Pearson objects to HSBK's disclosure of Pearson's Confidential Information in the Yamashita litigation given the documents were expressly subject to this Court's Protective Order. According to Pearson, “[HSBK] affirmatively represented that these four documents filed under seal were in their possession, custody, or control and that they intended to use them to support their claims in the Yamashita action.” (ECF Docket No. 114, at 10.) Pearson moves to impose sanctions and asks this Court to: 1) order HSBK to identify all uses of Pearson's Confidential Information since the termination of this action; 2) require HSBK to retrieve and destroy any copies of Pearson's Confidential Information it has disseminated in violation of the Protective Order; 3) bar HSBK from making any further use of Confidential Information Person introduced in this action; 4) order HSBK and Plaintiff to destroy all Confidential Information Pearson produced in this action; and (5) award Pearson attorneys' fees and costs it incurred in connection with this Motion. (ECF Docket No. 114, at 2-3.)

         According to HSBK, it only identified and internally “used” the confidential information produced by Pearson in Yamashita, “but never intended to publicly reveal that information without (1) obtaining the information separately in discovery in Yamashita or (2) modifying the Protective Order to permit their use.” (ECF Docket No. 117, at 2.) Specifically, HSBK alleges it never disclosed information to the Yamashita plaintiffs themselves and never used the information in any public or sealed filing. (Id.) HSBK argues this dispute could have been avoided if Pearson “had not asserted unreasonable objections and refused to produce information in Yamashita” and “agreed that the information in this case could be used in Yamashita subject to the protective order.” (Id. at 3.) HSBK alleges the court in Yamashita directed Pearson to provide information concerning its use of Yamashita's photographs. (Id. at 5.) Pearson allegedly refused and HSBK, “to ensure that as many as possible of Yamashita's meritorious copyright claims would be resolved on the merits, ” disclosed the four confidential documents at the center of this dispute. (Id.) HSBK justifies its use of the four confidential documents claiming they are relevant to establish Pearson's pattern of infringement and identified “documents that might be used in the Yamashita litigation, pursuant to Fed. R. Civ. Pro. 26.” (Id. at 6.) HSBK argues the use or disclosure of Pearson's confidential documents is nothing more than a technical violation and should not be subject to extraordinary relief. (Id. at 13.)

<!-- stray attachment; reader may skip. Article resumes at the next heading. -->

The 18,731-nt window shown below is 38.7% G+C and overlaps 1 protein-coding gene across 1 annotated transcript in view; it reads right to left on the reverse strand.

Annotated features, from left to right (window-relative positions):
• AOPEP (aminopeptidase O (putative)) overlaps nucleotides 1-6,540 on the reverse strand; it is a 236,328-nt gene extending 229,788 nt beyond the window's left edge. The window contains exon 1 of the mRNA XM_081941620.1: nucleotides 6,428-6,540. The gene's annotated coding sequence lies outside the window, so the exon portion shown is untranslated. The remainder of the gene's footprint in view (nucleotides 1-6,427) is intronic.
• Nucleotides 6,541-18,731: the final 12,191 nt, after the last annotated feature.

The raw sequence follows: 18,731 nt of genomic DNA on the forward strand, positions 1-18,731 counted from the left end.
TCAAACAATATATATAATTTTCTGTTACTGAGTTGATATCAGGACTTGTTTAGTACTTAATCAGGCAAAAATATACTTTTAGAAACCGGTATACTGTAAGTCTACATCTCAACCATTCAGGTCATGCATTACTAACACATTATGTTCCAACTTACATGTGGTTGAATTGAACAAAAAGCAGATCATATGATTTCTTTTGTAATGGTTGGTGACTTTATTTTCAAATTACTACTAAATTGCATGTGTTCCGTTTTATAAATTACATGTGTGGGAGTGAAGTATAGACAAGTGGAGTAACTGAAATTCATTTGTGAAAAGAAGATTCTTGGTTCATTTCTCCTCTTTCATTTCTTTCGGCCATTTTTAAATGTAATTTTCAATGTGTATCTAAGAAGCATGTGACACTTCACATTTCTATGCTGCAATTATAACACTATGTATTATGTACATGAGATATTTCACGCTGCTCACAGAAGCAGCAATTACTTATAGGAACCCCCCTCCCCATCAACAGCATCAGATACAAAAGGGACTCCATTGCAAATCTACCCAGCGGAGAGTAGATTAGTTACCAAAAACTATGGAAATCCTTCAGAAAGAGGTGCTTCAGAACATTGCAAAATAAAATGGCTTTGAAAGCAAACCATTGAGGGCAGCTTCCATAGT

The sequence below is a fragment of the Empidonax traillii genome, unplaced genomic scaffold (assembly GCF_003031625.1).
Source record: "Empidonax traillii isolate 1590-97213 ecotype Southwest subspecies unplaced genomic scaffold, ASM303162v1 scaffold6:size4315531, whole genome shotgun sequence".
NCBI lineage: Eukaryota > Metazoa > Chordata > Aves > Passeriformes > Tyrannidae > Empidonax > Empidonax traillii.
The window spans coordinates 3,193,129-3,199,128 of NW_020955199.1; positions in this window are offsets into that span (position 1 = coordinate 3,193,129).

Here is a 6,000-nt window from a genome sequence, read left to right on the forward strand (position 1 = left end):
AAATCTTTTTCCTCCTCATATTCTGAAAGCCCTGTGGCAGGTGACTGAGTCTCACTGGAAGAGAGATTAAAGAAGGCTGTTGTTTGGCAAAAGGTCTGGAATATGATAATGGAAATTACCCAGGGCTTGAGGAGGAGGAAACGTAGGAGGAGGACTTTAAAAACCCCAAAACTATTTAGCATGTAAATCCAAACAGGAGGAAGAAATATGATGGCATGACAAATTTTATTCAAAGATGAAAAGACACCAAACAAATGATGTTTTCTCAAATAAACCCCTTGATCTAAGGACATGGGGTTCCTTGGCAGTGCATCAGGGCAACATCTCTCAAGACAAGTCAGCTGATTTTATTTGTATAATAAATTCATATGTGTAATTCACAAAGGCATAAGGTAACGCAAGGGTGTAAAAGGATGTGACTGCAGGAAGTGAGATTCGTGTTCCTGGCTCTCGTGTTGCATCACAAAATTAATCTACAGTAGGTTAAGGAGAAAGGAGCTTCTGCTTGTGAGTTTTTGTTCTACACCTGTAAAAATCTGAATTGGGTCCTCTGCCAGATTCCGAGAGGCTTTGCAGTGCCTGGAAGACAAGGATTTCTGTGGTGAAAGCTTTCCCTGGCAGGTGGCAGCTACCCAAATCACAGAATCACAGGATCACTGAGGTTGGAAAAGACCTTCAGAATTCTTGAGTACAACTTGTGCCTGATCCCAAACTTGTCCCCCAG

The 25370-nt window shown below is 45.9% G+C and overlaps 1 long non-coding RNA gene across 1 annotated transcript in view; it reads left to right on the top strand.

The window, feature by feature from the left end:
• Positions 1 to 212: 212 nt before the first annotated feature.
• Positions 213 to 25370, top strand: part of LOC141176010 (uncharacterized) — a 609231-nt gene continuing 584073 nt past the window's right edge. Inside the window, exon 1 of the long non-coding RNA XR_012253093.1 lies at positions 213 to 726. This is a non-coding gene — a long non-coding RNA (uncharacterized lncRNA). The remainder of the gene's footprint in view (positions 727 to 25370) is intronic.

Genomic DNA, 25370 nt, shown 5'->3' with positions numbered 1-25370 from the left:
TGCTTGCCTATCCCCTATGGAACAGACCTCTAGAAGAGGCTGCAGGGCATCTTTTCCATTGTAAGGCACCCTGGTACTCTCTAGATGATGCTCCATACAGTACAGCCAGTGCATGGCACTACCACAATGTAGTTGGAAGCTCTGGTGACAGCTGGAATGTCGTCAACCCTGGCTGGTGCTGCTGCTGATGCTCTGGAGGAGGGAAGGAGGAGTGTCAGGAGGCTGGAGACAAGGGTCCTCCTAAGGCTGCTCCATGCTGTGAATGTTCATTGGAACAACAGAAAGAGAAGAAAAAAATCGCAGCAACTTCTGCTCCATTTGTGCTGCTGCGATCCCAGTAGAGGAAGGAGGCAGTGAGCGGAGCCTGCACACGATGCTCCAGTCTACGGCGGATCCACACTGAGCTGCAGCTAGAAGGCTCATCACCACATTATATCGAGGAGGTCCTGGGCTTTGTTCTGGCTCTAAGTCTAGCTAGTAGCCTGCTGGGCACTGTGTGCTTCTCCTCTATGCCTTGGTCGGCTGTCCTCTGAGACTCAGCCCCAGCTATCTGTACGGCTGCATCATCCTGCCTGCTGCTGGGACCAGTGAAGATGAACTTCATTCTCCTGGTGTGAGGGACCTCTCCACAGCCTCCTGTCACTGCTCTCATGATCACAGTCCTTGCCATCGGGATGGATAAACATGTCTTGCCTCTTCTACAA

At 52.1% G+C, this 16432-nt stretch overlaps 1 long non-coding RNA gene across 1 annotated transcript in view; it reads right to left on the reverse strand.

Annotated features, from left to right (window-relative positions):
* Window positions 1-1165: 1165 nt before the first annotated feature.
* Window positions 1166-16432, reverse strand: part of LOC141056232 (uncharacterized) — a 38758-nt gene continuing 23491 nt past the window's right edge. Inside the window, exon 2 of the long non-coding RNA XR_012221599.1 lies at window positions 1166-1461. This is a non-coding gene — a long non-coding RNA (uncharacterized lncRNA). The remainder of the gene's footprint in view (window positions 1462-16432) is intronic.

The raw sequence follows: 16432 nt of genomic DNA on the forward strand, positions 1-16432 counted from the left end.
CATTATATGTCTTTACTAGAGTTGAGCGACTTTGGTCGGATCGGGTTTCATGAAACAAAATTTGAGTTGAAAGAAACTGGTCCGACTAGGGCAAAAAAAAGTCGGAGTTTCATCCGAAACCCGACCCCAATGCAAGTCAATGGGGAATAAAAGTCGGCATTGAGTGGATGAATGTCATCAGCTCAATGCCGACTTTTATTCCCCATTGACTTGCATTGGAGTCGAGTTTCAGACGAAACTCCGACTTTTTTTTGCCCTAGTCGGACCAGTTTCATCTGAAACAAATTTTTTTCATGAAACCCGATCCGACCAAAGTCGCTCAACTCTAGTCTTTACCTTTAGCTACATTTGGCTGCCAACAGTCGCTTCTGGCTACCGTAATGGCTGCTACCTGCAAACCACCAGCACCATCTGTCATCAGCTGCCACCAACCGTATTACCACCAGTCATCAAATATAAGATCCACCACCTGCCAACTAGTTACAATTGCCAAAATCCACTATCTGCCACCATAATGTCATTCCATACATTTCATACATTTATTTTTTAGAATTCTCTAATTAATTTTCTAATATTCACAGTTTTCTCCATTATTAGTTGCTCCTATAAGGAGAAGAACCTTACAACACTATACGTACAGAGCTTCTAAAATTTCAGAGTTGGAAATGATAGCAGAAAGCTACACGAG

II. ANALYSIS

         Under Federal Rule of Civil Procedure 37(b)(2)(A)(vii), the court may find a party in civil contempt and impose sanctions if the party fails to obey a discovery order. Fed.R.Civ.P. 37(b)(2) (“treating as contempt of court the failure to obey any order except an order to submit to a physical or mental examination.”); see also DiGregorio v. First Rediscount Corp., 506 F.2d 781 (3d Cir. 1974) (“Rule 37(b)(2) . . . authorizes the imposition of sanctions, including dismissal of an action, against a party who fails to comply with a discovery order.”).

         In order to prove contempt, the moving party must show: “(1) a valid order of the court existed; (2) the opposing party had knowledge of the order; and (3) the opposing party disobeyed the order.” York Group, Inc. v. Pontone, 2014 WL 3811014, at *5 (W.D. Pa. 2014) (citing John T. ex. rel. Paul T. v. Del. Cnty., 318 F.3d 545, 552 (3d Cir. 2003)). But, the moving party is not required to show the violating party willfully violated the court order in order to establish civil contempt and “good faith is not a defense to civil contempt.” Id. (citing Robin Woods Inc. v. Woods, 28 F.3d 396, 400 (3d Cir. 1994)).

         While civil contempt sanctions are not punitive in nature, attorneys' fees may be awarded against a party held in contempt. Id. at 6 (citing John T., 318 F.3d at 554; Robin Woods, 28 F.3d 396 at 400). “Sanctions for civil contempt may be imposed to coerce obedience to a court order, or to compensate the party pursuing the contempt action for injuries resulting from the contemptuous behavior, or both.” General Signal Corp. v. Donallco, Inc., 787 F.2d 1380 (9th Cir. 1986). But, if the violating party has taken all reasonable steps to comply with the court's order, a technical or inadvertent violation will not support finding the party in civil contempt. Id. at 1376.

         GHP and HSBK were aware of the Protective Order and its application to Pearson's Confidential Information. Pearson argues GHP and HSBK were aware of this ...